Cocaine Bear Review – Coke is Bad but Not For Bears

Cocaine Bear

If you’re judging the film from its title alone, it may or may not intrigue you. After all, the movie sounds like a straight-to-video B-movie flick that you find next to films such as Sharknado or VelociPastor. Yet, that’s part of the fun of Cocaine Bear — a playfully self-aware comedy that has a field day employing slasher movie tropes.

Cocaine Bear follows an eccentric group of cops, criminals, teens, and tourists who converge in a Georgia forest. There, a massive black bear goes on a murderous rampage after unintentionally ingesting lots of cocaine.

Jimmy Warden (The Babysitter films) pens a script difficult to pigeonhole. The concept is comedic, but it’s a slasher and gangster flick and an anti-drug tale. It’s far from a revolutionary movie, but different from what you expected. Sadly, the execution doesn’t stand up to the ideas presented in the film, and some storylines work better than others.

Cocaine Bear is a film that has a lot of fun that you should see with an audience—preferably while a bit drunk.

Cocaine is an imperfect film. For one thing, there is barely any character development in this film for most of the cast. Alden Ehrenreich carries most of the weight by taking a broad character arc as the film progresses. He has a good handle on balancing dramatic and comedic scenes. Unfortunately, the gangster storyline doesn’t quite have the dramatic impact they thought it would. The rest of the cast is solid in their performances despite a need for more material to work with.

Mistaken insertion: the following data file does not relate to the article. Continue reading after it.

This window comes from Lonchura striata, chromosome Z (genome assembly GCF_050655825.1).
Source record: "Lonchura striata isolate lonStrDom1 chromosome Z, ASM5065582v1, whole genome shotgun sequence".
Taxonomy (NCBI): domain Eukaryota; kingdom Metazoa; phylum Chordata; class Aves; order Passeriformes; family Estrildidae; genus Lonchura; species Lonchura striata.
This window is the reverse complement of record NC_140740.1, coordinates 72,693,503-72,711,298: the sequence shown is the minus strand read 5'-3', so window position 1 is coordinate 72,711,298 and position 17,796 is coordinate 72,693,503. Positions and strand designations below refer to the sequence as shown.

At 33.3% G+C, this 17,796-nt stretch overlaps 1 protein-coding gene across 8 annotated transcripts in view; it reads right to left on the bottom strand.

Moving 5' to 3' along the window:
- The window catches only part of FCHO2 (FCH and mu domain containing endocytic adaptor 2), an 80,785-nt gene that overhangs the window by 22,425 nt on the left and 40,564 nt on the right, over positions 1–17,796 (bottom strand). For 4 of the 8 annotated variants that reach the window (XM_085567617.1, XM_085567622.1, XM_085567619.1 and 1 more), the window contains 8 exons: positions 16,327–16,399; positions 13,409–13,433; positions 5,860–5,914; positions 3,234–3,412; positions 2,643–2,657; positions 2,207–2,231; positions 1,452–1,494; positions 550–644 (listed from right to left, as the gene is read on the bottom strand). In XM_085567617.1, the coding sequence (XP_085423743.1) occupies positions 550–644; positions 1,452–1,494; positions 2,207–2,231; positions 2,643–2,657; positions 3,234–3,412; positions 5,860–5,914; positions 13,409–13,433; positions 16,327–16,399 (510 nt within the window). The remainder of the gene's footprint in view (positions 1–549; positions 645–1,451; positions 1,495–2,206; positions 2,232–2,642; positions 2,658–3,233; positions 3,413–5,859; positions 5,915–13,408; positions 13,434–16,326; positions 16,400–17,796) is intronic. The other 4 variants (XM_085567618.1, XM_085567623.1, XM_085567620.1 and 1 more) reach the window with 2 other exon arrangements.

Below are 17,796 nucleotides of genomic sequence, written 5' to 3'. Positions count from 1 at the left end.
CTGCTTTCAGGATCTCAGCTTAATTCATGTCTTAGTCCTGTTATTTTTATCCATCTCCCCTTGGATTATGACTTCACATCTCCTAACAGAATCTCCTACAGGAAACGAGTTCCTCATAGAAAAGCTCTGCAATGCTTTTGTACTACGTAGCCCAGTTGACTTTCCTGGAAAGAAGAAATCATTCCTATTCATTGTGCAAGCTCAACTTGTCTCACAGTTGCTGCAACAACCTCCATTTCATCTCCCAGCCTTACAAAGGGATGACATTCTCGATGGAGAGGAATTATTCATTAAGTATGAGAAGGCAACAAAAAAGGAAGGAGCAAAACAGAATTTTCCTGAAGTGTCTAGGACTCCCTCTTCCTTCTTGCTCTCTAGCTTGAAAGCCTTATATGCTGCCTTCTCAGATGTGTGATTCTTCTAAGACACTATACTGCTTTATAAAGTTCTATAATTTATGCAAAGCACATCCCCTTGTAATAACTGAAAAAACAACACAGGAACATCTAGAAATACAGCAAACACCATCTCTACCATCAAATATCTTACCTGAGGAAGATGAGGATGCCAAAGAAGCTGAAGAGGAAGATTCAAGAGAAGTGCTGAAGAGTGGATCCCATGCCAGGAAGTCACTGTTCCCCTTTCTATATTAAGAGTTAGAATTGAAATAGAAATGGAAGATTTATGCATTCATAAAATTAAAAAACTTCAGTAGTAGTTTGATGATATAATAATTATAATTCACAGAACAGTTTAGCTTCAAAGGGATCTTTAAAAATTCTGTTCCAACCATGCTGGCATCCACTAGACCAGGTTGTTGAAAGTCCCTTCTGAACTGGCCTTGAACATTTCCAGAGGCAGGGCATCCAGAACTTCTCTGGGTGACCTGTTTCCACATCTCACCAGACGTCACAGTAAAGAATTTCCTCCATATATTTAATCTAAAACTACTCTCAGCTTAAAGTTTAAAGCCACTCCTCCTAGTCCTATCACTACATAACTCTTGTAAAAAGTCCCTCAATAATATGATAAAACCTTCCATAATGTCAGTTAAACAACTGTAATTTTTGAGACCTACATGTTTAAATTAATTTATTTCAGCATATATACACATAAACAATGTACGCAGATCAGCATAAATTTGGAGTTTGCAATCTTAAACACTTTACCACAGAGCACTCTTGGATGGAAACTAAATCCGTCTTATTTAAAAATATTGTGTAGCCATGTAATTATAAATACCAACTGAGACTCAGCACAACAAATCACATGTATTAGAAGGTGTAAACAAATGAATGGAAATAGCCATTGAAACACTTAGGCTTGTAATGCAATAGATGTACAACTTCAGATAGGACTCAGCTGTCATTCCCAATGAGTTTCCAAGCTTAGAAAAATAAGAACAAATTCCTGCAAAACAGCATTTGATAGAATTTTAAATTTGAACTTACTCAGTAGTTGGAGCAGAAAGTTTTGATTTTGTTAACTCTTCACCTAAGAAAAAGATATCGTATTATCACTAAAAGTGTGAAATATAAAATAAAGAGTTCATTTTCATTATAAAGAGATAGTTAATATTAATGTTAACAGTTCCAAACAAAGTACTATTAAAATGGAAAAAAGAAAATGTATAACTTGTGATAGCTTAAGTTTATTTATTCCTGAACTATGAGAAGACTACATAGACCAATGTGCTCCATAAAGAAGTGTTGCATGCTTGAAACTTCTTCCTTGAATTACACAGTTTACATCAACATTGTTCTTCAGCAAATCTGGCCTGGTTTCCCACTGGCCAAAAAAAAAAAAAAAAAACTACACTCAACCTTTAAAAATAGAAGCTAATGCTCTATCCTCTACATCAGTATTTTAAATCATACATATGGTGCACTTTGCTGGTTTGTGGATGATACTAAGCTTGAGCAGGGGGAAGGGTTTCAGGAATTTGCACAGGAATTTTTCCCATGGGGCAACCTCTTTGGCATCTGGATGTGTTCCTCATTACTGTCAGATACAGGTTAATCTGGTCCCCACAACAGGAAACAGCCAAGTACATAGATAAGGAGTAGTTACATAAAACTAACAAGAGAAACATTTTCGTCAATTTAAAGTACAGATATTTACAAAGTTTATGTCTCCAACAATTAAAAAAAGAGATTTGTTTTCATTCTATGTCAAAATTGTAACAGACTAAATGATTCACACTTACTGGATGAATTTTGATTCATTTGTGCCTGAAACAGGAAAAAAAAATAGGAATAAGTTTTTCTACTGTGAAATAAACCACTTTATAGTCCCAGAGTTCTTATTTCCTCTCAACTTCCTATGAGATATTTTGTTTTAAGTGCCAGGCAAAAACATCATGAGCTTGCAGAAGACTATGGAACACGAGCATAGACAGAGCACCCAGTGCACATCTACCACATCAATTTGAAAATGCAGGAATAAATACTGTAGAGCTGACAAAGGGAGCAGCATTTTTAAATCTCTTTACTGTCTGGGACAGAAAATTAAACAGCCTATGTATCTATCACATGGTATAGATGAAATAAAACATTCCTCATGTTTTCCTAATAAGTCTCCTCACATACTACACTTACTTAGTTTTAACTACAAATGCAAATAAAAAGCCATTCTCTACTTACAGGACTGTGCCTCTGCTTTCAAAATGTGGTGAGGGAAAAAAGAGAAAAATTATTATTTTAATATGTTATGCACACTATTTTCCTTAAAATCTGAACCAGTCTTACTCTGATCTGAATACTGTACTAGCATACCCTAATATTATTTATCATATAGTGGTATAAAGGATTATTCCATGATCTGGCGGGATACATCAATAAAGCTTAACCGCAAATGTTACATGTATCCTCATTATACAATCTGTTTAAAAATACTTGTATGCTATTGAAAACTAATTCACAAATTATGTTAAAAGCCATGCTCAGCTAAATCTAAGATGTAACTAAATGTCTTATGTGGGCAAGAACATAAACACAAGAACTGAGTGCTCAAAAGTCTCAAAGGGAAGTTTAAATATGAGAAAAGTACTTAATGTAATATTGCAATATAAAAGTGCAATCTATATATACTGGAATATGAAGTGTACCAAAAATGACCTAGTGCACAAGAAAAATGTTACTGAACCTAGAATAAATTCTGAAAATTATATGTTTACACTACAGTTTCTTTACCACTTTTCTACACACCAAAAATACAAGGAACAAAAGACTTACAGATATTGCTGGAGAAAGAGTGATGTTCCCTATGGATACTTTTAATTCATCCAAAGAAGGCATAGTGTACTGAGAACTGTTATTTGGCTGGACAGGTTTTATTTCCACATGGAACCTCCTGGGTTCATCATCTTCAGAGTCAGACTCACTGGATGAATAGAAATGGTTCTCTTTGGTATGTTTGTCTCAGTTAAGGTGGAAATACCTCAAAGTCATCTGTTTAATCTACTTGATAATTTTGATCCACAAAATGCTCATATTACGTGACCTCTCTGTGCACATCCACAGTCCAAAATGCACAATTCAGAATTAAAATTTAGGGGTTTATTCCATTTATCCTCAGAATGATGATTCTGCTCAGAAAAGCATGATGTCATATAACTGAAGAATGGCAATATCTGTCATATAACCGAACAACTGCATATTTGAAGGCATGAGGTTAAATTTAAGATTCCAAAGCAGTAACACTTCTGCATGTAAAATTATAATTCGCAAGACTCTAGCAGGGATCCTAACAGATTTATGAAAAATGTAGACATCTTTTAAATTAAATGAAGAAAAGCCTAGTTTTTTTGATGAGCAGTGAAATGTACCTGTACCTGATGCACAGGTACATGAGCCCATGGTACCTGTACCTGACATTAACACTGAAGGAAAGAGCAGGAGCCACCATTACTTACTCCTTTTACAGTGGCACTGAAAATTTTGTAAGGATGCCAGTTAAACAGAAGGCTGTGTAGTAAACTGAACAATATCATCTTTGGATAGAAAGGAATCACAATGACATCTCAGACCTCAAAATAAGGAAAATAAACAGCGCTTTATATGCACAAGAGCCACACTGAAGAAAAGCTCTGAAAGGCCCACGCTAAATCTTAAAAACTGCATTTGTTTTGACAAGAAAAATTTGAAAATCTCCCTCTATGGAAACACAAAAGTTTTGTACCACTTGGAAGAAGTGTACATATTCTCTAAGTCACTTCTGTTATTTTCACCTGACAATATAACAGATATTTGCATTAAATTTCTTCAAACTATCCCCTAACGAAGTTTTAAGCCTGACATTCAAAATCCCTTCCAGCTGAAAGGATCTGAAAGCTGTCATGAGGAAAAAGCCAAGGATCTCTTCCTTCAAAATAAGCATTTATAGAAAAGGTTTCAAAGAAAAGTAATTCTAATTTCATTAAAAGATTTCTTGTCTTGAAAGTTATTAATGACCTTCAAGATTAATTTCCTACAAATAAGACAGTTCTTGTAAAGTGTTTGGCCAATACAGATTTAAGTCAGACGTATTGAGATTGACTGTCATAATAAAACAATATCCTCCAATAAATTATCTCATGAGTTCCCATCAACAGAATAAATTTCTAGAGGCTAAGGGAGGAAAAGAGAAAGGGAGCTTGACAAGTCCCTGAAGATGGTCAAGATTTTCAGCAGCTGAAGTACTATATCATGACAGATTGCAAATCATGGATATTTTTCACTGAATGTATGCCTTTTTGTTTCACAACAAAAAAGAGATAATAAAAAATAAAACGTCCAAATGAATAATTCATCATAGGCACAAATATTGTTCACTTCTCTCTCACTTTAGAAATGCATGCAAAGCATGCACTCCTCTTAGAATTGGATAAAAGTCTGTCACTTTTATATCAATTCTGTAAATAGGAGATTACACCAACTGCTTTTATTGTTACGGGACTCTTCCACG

On the other hand, the rest of the characters are potential cannon fodder for the coked-up, rampaging bear. Yet, half of the film’s fun comes from the gory deaths of these innocent bystanders. The other half stems from seeing the titular character’s non-violent cocaine trips. It’s unapologetic in portraying the rampage of a bear high on cocaine. It’s hilarious, gory, and gloriously over-the-top.

Overall, Cocaine Bear is a film that has a lot of fun that you should see with an audience—preferably while a bit drunk. It’s easy to pick holes in a story about a bear that is incredibly high on cocaine. Still, the whole point of watching a movie like this is to be entertained and enjoy the craziness with the audience members around you—often accompanied by the consumption of alcohol. But not drugs, though. If there’s one thing to take away from Cocaine Bear, it is that drugs are bad. Very, very bad. That is unless you watch a bear ingest it from the comfort of a theater.

Rating: 3/5 atoms

Cocaine Bear hits theaters on February 24th.

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